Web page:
Saturday, August 28, 2010

Augusta residents give two thumbs up for Glenn Beck rally

Sitting under a shade tree at Arlington Cemetery, Barb and Larry Tillett were grateful for a slight breeze after making the trek from the Lincoln Memorial where the Glenn Beck "Restoring Honor" event had ended a little after 1:00. They still had an hour to wait for their bus to pick them up for the return ride to the central Shenandoah Valley.

Barb was hot after the long walk in the mid-day sun with temperatures in the 80s, a "typical hot and humid" day in DC, she said as she mopped her brow with a handkerchief soaked in water and sipped from a "Restoring Honor" bottle of water, one of several they had picked up for hydration and as souvenirs.

They had left early, at 5:00 Saturday morning, making stops along the way. Even with the pre-dawn start, their bus arrived later than many others -- "We should have gotten here by 7:00 or 8:00 to get a good spot," she laughed -- and, by the time they walked from Arlington Cemetery to the Lincoln Memorial, it was 9:00, barely an hour before the event was to begin. A huge crowd was already in place, spread across the National Mall, and few open areas were left around the jumbotrons. They eventually found a spot in the shade at the only jumbotron that was anywhere near them but the crowd was so dense there was little air and they moved on to another place where there was sound but they could not see.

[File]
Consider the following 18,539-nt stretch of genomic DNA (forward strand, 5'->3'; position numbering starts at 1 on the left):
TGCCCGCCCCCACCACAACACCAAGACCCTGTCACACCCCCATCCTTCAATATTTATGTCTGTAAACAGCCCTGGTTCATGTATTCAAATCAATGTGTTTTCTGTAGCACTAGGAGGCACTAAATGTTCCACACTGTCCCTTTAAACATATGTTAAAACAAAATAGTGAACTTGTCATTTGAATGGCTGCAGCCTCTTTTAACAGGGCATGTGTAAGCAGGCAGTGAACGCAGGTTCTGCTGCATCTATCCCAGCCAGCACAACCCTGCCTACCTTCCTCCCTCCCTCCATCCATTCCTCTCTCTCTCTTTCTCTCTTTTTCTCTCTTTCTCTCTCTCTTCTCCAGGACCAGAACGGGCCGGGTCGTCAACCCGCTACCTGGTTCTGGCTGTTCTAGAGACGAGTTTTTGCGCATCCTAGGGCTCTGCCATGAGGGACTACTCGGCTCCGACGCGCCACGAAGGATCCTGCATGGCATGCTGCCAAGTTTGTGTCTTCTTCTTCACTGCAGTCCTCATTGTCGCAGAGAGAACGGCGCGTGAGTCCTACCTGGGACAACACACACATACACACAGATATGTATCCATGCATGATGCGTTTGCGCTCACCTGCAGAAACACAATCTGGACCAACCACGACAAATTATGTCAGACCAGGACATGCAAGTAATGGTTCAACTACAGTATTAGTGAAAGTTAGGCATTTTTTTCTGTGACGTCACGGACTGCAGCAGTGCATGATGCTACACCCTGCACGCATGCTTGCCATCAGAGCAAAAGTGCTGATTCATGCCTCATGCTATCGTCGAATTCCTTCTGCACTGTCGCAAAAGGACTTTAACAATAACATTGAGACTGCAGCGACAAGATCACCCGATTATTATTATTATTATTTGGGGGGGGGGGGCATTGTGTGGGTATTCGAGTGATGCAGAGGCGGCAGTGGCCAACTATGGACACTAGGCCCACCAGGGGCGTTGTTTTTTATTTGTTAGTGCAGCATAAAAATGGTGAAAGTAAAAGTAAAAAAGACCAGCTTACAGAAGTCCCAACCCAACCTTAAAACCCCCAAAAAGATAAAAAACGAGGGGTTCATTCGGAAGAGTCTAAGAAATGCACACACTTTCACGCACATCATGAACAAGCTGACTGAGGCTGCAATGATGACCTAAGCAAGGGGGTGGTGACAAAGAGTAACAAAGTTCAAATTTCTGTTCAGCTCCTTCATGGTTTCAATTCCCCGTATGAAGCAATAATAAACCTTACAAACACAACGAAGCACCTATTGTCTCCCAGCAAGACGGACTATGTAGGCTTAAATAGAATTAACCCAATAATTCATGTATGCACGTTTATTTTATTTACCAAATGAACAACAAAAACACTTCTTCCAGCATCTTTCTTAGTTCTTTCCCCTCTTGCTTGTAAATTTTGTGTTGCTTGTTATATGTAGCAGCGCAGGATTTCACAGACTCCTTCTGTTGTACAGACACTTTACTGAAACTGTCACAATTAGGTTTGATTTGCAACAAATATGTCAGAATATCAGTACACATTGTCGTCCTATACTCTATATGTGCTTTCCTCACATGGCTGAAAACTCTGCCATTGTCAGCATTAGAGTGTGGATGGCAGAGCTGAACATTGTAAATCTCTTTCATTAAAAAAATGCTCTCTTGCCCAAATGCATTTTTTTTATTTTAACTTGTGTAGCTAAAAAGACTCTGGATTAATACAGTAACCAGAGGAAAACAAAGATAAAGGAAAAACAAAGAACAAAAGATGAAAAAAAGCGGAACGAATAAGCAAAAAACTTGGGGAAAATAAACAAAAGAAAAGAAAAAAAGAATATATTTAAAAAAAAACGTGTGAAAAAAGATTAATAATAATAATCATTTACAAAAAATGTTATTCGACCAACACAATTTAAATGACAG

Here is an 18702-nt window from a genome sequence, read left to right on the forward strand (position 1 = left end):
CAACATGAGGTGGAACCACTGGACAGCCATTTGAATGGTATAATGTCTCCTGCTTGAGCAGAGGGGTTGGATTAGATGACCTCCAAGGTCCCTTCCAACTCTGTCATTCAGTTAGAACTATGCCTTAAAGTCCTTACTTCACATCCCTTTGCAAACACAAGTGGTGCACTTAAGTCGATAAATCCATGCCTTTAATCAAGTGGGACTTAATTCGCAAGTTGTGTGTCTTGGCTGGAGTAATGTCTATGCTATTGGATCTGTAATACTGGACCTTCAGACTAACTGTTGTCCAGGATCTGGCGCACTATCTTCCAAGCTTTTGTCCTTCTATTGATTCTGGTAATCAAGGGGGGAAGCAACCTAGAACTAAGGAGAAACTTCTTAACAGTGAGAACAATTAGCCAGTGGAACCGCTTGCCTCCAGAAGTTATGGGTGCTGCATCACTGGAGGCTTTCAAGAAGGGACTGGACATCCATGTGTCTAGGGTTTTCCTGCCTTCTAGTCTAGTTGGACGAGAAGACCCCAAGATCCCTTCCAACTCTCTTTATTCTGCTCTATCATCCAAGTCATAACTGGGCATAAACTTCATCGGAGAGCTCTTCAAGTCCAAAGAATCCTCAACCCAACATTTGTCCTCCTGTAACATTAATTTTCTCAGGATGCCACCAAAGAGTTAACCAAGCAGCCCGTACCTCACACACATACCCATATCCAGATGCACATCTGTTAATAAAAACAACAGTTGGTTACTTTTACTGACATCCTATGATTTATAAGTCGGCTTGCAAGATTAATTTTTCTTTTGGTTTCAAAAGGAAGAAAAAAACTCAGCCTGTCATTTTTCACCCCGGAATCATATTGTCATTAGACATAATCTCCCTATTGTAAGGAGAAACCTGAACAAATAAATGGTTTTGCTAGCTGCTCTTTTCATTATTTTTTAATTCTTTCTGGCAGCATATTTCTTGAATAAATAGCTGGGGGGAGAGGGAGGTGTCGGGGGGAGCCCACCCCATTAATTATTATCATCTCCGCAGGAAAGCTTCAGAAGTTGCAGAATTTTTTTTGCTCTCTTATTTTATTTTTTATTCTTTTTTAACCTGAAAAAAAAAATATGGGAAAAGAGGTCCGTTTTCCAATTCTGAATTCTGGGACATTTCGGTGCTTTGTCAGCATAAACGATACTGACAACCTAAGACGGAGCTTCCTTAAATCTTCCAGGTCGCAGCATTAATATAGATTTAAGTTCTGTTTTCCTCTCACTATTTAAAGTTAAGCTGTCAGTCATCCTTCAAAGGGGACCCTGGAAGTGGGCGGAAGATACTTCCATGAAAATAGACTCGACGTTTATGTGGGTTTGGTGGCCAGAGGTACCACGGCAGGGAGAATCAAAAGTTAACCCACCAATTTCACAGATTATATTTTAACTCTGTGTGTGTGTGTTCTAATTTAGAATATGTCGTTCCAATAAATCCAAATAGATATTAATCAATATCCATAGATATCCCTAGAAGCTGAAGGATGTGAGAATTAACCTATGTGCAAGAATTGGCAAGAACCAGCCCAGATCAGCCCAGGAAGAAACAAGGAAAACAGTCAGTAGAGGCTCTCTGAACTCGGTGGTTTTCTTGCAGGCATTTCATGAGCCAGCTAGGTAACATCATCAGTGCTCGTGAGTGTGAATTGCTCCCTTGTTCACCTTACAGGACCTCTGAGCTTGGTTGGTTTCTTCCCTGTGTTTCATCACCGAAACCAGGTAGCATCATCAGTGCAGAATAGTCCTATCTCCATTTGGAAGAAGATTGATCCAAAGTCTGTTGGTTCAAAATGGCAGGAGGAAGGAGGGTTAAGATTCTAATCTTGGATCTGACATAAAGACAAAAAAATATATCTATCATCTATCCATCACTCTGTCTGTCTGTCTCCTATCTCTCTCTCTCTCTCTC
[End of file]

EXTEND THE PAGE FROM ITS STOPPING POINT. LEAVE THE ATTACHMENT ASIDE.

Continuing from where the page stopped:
However, the lack of actually being able to see Glenn Beck in person nor the late summer DC heat dampened Barb's enthusiasm for the event as she recalled the program especially the soldiers who had served in Iraq, Afghanistan, and Vietnam who were introduced by Sarah Palin. Martin Luther King's niece was very inspiring, she said, and the bagpipe playing "Amazing Grace" brought tears to the eyes of many in the gigantic audience. Glenn Beck, she added, was inspirational and uplifting as he called for Americans to come together, bring God back into the public square, and be involved.

Billed as a non-political event, the audience had been asked to leave protest signs at home. A few flags, American and Gadsden, dotted the crowd. Many advertised with their tee shirts ... "AMERICA," read one while another had an American flag and others showed off a variety of messages in what appeared to be a mostly conservative crowd.

Controversy broke out earlier in the week when news sources reported August 28 as the anniversary of Martin Luther King's "I Have a Dream" speech that took place at the same location as today's "Restoring Honor" event. Rev. Al Sharpton, who publicly disagreed with Beck's event, led a Saturday afternoon rally at a nearby high school that was billed as the "Reclaim the Dream" rally, seemingly unaware that Dr. King's niece was participating with Glenn Beck.

At least 1,000 buses were registered with "Restoring Honor" organizers, buses that spent the afternoon reloading passengers to head back to the places they came from across the nation. A final tally of the crowd by Park Police had not been determined but was sure to be impressive.

Meanwhile, the Tilletts were looking forward to boarding their air-conditioned bus for the trip back home to the Shenandoah Valley, content they had witnessed an historic event.

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